Looking over the side, I saw that the lower pintle of the rudder had ripped loose from its gudgeon on the transom and was bent to the point where it couldn’t be reinstalled. As a result, the rudder was now useless and hanging by its upper pintle, swinging back and forth, beating itself against the outboard motor.
We were still in rough water in high winds and a mile away from calmer conditions. To make matters worse, we faced a serious lee shore, with the wind and current threatening to beach us on Angel Island.
With no time to lose, we tried controlling the boat with sails alone, and by trimming Sonrisa to a beam reach or closer to the wind managed to maintain a westerly course, away from the danger. Our escape route did take us fairly close to Point Knox, and for a few anxious moments I wondered if we would clear the rocks. But as conditions grew calmer, I was able to start the outboard motor and regain full control of the boat, so that we passed the rocks with around 100 yards to spare.
It happens that the outboard motor on Sonrisa is a considerable distance from her cockpit, due to the boat’s ample freeboard. Controlling the boat while motoring without a rudder was awkward, as the helmsman must be mostly outside of the boat to reach the motor’s tiller. Motoring against the current and waves required constant course corrections, and to an outside observer it must have seemed we were drunk.
Hoping we could make a temporary fix, we pulled the rudder into the cockpit. Upon closer inspection, it was obvious that the lower pintle had been bent and pulled partially out of the gudgeon on the transom when the boat grounded. Once free from the sandbar, the rudder never fully reseated itself, and when we later experienced high-load conditions crossing the slot, the bent pin finally came out of the gudgeon.
Digging out the hammer from my tool kit I pounded the lower pin back into alignment. We then reinstalled the rudder, and the pin fit partially into its gudgeon—enough that we could use the rudder to steer. Not wishing to strain it, we motored back to Marina Bay, some eight miles away. We made it in about two hours.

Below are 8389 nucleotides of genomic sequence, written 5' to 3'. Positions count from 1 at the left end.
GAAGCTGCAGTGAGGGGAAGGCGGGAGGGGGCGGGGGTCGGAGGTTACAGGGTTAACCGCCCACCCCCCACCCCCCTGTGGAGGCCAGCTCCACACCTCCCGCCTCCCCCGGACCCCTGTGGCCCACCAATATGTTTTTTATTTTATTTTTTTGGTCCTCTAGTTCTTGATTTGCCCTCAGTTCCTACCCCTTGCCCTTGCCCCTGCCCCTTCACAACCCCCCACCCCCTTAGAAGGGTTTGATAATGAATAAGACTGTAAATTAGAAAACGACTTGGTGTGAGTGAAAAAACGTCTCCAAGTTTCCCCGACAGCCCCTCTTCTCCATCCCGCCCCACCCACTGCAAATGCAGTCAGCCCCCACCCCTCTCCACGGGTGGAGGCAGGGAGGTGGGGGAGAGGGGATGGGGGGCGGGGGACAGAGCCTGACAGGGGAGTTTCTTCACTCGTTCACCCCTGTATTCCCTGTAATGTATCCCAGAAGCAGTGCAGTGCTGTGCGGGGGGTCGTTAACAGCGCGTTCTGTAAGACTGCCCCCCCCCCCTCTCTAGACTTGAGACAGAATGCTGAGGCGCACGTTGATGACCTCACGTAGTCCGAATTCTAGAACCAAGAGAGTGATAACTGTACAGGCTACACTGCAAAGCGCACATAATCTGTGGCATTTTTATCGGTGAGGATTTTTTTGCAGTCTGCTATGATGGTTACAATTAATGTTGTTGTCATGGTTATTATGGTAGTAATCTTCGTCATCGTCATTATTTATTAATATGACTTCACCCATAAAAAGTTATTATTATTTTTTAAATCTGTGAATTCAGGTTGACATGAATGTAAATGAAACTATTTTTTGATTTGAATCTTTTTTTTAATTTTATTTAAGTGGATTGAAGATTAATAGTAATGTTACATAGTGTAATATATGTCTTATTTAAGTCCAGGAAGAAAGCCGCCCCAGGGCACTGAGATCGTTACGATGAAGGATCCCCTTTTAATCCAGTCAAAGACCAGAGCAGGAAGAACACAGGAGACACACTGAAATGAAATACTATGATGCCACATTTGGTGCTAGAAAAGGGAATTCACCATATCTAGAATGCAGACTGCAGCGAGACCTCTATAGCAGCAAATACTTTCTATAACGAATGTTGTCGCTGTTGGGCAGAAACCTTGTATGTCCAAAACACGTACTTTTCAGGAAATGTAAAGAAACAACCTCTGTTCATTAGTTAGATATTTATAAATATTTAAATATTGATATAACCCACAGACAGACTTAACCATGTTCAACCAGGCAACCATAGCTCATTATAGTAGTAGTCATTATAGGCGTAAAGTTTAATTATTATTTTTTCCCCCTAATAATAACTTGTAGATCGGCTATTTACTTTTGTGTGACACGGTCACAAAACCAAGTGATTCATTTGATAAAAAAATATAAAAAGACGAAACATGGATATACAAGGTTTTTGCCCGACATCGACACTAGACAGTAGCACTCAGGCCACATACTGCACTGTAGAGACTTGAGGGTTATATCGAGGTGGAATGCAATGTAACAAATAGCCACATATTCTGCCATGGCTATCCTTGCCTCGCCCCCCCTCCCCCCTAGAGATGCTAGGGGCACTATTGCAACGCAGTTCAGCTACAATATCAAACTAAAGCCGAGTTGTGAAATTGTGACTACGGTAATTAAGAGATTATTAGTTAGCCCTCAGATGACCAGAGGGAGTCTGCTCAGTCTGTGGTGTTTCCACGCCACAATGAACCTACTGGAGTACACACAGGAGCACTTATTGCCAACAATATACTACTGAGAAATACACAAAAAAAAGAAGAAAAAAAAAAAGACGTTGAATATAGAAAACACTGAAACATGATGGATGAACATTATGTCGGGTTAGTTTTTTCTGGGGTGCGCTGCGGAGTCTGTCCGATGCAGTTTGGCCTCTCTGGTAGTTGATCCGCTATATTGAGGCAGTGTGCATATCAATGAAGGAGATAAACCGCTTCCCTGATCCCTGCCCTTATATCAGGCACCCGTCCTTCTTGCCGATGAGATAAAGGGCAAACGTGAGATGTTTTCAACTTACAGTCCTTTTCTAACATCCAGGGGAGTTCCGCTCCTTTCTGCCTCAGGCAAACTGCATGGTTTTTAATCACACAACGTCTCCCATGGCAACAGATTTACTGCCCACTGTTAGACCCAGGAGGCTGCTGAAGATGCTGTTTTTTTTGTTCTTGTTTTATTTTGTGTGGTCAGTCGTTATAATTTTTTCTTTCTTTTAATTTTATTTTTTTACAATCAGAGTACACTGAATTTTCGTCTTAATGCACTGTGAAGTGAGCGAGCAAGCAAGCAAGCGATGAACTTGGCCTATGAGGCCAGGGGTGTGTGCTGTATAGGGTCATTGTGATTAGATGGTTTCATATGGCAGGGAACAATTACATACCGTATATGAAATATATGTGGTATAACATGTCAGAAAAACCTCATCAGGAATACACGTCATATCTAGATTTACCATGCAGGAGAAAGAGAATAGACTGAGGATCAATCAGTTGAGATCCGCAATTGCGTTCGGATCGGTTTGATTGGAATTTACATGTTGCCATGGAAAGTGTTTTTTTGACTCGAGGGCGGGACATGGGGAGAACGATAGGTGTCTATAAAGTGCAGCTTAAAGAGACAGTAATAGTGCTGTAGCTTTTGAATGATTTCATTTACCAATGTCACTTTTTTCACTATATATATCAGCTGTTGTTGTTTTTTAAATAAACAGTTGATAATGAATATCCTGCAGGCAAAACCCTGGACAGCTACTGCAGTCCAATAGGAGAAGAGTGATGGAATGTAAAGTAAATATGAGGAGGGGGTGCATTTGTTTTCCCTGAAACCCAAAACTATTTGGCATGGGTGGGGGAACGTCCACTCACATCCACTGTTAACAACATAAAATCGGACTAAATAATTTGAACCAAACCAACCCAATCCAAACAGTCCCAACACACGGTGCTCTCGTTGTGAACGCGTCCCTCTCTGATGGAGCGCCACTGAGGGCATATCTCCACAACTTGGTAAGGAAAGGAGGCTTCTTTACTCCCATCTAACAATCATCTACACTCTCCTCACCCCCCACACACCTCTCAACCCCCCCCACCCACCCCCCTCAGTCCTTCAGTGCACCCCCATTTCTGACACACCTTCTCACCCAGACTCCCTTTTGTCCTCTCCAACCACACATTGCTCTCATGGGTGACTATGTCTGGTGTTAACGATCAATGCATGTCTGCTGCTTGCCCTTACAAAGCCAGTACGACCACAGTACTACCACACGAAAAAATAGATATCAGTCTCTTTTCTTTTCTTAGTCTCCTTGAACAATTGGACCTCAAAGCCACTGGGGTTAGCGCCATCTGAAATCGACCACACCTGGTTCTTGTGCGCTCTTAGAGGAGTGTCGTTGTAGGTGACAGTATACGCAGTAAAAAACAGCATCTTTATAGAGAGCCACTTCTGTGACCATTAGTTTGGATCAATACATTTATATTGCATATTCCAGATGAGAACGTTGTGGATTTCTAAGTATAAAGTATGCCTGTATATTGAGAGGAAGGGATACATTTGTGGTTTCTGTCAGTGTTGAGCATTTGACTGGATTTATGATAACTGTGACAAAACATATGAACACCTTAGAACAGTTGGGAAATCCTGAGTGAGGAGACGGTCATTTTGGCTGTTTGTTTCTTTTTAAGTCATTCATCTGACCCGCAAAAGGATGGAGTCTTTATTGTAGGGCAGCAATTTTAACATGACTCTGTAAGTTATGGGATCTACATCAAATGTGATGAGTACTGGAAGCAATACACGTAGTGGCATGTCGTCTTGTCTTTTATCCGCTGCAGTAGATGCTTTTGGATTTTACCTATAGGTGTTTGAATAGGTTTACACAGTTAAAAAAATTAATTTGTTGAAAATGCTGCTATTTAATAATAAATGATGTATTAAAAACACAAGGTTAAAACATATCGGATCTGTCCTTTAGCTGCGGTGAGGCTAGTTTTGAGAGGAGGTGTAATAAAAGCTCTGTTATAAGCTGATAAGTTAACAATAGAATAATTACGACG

Once we had the boat tied up and secure, I checked the amount of remaining fuel with a dipstick. It came back showing the tank was absolutely dry. We savored the moment with a prayer of thanksgiving and a beer.
What We Did Right
We checked the tides and weather conditions when planning the day’s excursion.
We were wearing life jackets during the entire experience.
We had enough fuel to return to the marina regardless of conditions.
When the rudder came loose, we did not panic and instead methodically sought a solution to our problem.
What We Did Wrong
Even though my crew was experienced, his knowledge of the channel and my boat’s instruments was insufficient to avoid grounding. I should have briefed him more thoroughly and made sure we were well away from the shoal before leaving the cockpit to raise the sail.
Following the grounding we should have inspected the rudder before continuing on our way. This would have avoided a real problem later.
Though we took the tide into account when making our plans, we didn’t allow for any delays, such as that caused by the grounding. We ended up burning extra fuel in Raccoon Strait after the tide turned and were fortunate to have enough to make it back. I now carry extra fuel just in case.
We did not file a float plan with anyone on shore. We knew we were sailing in an area of the Bay where conditions might be challenging and should have told someone what we were doing.
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Illustration by Steve Sanford; photo by Austin Morris